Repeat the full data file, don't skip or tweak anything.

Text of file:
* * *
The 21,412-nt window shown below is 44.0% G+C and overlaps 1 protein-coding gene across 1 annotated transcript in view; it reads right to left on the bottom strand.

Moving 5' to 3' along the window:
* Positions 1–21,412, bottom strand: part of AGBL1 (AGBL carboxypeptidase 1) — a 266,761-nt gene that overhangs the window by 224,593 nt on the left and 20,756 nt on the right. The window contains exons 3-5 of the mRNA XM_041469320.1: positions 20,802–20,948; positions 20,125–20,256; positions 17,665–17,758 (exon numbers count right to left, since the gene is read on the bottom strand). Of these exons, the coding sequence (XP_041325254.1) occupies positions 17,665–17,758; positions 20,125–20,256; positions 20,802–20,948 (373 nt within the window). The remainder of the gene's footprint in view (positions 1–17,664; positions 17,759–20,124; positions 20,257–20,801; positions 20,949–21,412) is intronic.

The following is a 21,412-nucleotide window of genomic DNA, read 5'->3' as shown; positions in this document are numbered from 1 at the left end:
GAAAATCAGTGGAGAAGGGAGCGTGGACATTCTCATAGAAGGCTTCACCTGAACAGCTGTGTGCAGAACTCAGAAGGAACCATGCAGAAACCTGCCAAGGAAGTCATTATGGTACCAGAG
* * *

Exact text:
The 21,412-nt window shown below is 44.0% G+C and overlaps 1 protein-coding gene across 1 annotated transcript in view; it reads right to left on the bottom strand.

Moving 5' to 3' along the window:
* Positions 1–21,412, bottom strand: part of AGBL1 (AGBL carboxypeptidase 1) — a 266,761-nt gene that overhangs the window by 224,593 nt on the left and 20,756 nt on the right. The window contains exons 3-5 of the mRNA XM_041469320.1: positions 20,802–20,948; positions 20,125–20,256; positions 17,665–17,758 (exon numbers count right to left, since the gene is read on the bottom strand). Of these exons, the coding sequence (XP_041325254.1) occupies positions 17,665–17,758; positions 20,125–20,256; positions 20,802–20,948 (373 nt within the window). The remainder of the gene's footprint in view (positions 1–17,664; positions 17,759–20,124; positions 20,257–20,801; positions 20,949–21,412) is intronic.

The following is a 21,412-nucleotide window of genomic DNA, read 5'->3' as shown; positions in this document are numbered from 1 at the left end:
GAAAATCAGTGGAGAAGGGAGCGTGGACATTCTCATAGAAGGCTTCACCTGAACAGCTGTGTGCAGAACTCAGAAGGAACCATGCAGAAACCTGCCAAGGAAGTCATTATGGTACCAGAG